Open Doors Toronto by bicycle is a great way to visit buildings of historical or architectural importance not opened to the public.
At one venue we were greeted at the entrance by one of the guides who remarked how lucky we were to by arriving by bike as other visitors with cars were having trouble finding parking spots and had to find a place for their cars in a nearby mall.
This year there were 135 locations which could be viewed over the two day event and using a bicycle to ride to close locations just made things easy. Our small group of cyclists stopped by Corus Quay where during the tour we had the opportunity to use the slide from the third to the first floor normally used by the staff. Apparently some of the staff have perfected the practice of sliding with their morning coffee. We also saw the staff art gallery with some impressive works.
At Redpath we were given cookies when leaving, at Portland Energy they had wildflower seeds, another venue we received herbal tea and at still another we were given a cup of tea along with honey covered cakes. Good thing I had my panniers to store some of the gifts.
Along the Waterfront Bike Route for example (or with slight detours) besides the sugar plant, Corus there was the Distillery District, an historic fire station, even more historic church with great stained glass windows, Portlands Energy, R.C. Harris Water Treatment Plant in a very interesting building.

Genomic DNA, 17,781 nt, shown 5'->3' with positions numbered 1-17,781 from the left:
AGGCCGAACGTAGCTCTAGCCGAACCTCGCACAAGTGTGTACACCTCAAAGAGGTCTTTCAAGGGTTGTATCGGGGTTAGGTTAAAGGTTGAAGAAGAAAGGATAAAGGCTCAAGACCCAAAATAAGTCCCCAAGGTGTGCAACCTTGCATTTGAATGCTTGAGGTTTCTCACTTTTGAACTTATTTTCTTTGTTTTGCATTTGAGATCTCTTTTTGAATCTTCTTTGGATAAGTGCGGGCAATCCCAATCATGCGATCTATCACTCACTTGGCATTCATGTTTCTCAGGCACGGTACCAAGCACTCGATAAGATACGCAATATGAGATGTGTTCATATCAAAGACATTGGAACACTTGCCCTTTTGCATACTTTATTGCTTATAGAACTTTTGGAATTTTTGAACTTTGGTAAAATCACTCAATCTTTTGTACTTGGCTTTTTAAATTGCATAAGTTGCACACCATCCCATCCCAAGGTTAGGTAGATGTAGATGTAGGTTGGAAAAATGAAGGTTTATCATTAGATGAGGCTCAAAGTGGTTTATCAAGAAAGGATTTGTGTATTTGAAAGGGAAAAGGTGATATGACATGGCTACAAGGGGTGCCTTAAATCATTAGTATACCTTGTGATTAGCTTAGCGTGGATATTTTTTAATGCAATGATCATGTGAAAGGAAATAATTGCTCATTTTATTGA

Further away, but still on our bikes, there was the Todmorden Mills Heritage Site, several churches and even the National Ballet School with its padded floors. There was a scheduled performance later that day so we saw the dancers getting warmed up in the various studios during the guided tour.
When visiting Open Doors Toronto by bicycle assume you will be about a minimum of 45 minutes at each location and plan the most popular in the morning when the lineup’s are smaller. Again when riding focus on a small section of the city each year.
One venue bought in several bike racks for the occasion, others already had bicycle racks wherever we rode there was never any issues with locking our bikes. Click here to check out other rides in the Toronto area.
We were only riding in east end of the city but similar Doors Open Toronto by bicycle visits could be planned in anywhere.